In the boom days, spa holidays centered on luxurious treatments, often involving extravagant substances: gold-leaf facials, diamond massages, vinotherapy baths. No excess was too great, no pampering too much. People felt justified in allowing themselves every indulgence, from caviar shampoos to hot chocolate body wraps.
No longer. Those seeking to relax, refresh and restore are increasingly returning to the old-fashioned approach: a combination of fresh air, healthy food, physical exercise and immersion in natural beauty. In the heart of Austria and Germany, visitors are flocking to the modern equivalents of the
restorative resorts that Europeans used to call "cure houses." Rooted in the Western healing tradition that emphasizes getting back to nature, the latest spa trend fits the no-nonsense recession-era ethos, which involves doing penance for past excesses by returning to the elements. A vigorous hike or immersion in an ice-cold plunge pool, the theory goes, offers a more tangible—and certainly less showy—benefit than slathering one's face with gold leaf.
At the Schloss Elmau hotel, nestled in Bavaria's Wetterstein mountains, oldfashioned peace and quiet is the prescribed approach for cultivating a revitalized body and mind. Built in 1916 by the philosopher Johannes Müller, the hotel still subscribes to his belief in the healing power of silence and natural beauty. It offers guests a comprehensive list of outdoor activities, including guided mountain tours, hikes, rowing, skiing, horseback riding and wind-surfing. For the less active, there are four distinct low-tech spas, including a hydrotherapy-centered Badehaus, a Turkish hammam, a family spa and an outdoor nature spa, which offer massage, and thermal and electro treatments (rooms from €170 per night; schloss-elmau.de).
The idea that there's no place like home is severely tested at the Hotel Post, in Bezau, Austria, a former post office dating from 1850 that offers a nurturing perspective on hospitality. The hotel is intimately scaled to feel like a home, with sleek but warm modernist interiors contrasting with the traditional cabinlike exterior. Guests can participate in an array of outdoor activities in the backyard, including some tailored to the Bregenzerwald area, such as river-rafting, wildlife spotting, and hunting. The Post's calling card, however, is its organic bent: the menu at its award-winning restaurant is built around freshly prepared meals incorporating local produce and game, and all products at the spa are distilled using ingredients harvested from nearby forests and fields (rooms from €120 per night; hotelpostbezau.com).
The picturesque 90-room Schlosshotel Bülerhöhe, located in the Rhine valley just outside the spa town of Baden-Baden, takes a more clinical approach to healing. Guests can undergo a thorough—and pricey, at €1,500—intake to receive customized treatments for what ails them, such as manual lymph drainage or acupuncture. The hotel benefits from the region's historic reputation as a nearly magical center for natural healing, thanks to its extensive network of hot springs. Its grand atmosphere stems from its castle architecture, and its 44 acres of lush gardens and surrounding Black Forest environs invite long, peaceful walks (rooms from €165 per night; buehlerhoehe.de).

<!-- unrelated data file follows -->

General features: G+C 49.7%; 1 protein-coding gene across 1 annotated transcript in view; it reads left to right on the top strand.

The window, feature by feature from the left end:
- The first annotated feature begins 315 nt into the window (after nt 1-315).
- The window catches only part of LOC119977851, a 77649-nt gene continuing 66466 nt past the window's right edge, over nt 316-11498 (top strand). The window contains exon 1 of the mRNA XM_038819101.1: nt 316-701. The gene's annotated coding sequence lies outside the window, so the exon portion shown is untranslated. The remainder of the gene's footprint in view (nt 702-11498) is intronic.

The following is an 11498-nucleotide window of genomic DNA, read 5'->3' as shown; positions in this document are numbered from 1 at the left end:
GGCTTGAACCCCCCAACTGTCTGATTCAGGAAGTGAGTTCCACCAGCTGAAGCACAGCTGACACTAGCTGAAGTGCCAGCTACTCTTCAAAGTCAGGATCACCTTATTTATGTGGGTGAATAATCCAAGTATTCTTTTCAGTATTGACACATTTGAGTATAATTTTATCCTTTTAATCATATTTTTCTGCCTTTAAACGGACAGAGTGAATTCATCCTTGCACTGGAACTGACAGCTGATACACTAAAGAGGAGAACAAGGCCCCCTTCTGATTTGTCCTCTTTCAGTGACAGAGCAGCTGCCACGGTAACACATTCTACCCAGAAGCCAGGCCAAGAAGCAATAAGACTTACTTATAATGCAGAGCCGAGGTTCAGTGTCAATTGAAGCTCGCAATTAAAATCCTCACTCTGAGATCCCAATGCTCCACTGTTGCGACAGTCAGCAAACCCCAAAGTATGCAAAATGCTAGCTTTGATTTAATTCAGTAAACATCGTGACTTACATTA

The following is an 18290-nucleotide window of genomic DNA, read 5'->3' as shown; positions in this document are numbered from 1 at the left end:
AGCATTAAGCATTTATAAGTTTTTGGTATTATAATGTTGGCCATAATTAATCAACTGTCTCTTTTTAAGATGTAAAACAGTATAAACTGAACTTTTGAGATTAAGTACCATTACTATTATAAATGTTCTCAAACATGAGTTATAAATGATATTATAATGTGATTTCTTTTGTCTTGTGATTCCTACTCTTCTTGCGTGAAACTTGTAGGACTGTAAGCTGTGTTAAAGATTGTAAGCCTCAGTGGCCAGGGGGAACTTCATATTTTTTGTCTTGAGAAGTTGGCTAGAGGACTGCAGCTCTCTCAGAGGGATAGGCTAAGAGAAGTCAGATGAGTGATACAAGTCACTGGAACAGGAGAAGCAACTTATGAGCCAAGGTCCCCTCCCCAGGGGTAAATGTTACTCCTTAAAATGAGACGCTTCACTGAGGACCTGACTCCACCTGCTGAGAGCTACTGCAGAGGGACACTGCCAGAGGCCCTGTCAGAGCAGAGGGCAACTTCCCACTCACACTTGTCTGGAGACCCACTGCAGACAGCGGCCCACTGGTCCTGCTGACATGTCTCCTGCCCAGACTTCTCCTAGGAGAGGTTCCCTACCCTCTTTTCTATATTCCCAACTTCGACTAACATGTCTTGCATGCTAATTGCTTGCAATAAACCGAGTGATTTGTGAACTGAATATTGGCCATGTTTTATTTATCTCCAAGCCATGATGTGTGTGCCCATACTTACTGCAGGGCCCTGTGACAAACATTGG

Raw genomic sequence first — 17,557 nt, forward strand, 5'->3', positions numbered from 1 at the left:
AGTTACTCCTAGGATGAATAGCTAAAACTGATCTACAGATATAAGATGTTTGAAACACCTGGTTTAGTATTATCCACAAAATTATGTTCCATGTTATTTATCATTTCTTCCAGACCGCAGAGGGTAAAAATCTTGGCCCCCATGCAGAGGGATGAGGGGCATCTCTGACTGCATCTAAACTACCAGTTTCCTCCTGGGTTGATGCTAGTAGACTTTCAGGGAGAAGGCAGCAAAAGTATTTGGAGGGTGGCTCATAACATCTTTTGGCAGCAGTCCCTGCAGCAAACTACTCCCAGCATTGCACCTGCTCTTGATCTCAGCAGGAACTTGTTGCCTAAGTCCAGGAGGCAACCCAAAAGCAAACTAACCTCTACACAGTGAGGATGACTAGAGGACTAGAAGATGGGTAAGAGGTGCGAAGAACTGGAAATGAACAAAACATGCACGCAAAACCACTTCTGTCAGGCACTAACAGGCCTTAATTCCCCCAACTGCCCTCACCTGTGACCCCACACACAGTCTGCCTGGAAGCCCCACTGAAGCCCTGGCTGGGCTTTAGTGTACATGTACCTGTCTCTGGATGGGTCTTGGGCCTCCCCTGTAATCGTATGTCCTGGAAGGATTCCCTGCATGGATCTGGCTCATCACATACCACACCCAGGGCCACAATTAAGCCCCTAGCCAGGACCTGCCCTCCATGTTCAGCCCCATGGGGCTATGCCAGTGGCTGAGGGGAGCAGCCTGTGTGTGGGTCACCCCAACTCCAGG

An old-fashioned cure doesn't always mean old-fashioned prices, however. The storied 173-room Dolder Grand hotel, perched in the hills above Zurich, recently underwent a massive $400 million renovation by Norman Foster's esteemed architecture firm. It reopened in March of 2008 with ultramodern building extensions rendered in dramatically lit, shimmering glazed glass. The centerpiece is the soaring 3,900 square meter spa and health center, which marries contemporary technology with tried-and-true treatments. Dolder's Snowparadise, for instance, requires guests to take a sauna and then roll around in the snow, jump-starting their circulatory systems. Perhaps the spa's most enjoyable experience is the series of outdoor baths, available to all guests. On a winter's night one can luxuriate amid pulsing jets and LED lights, as curtains of steam frame the twinkling cityscape far below (rooms from €576, thedolder grand.com).
The trend toward grounded wellness isn't only a Western phenomenon. In Japan, more than 200 hot spring resorts and local municipalities are promoting health-emphasized tourism, offering plans for visitors to improve their physical and mental well-being. Thoreau fans will delight in the Hoshinoya in Karuizawa, a short bullet-train ride from Tokyo, where guests can walk in the woods, examine footprints of wild animals and experience hot springs, while enjoying treatments and meals developed by Eastern medicine experts. In addition to exercising in nature, the resort places a special emphasis on sleep, offering a plan called Sojourn for a Good Night's Sleep, in which counselors help guests find the best conditions—including appropriate pillows and meals—that will allow them to get some rest. At the end of their stay, visitors receive a list of instructions so they can continue to sleep deeply at home (the three-day Sojourn plan, from $1,240; hoshinoya.com/en). Teddy bear not included.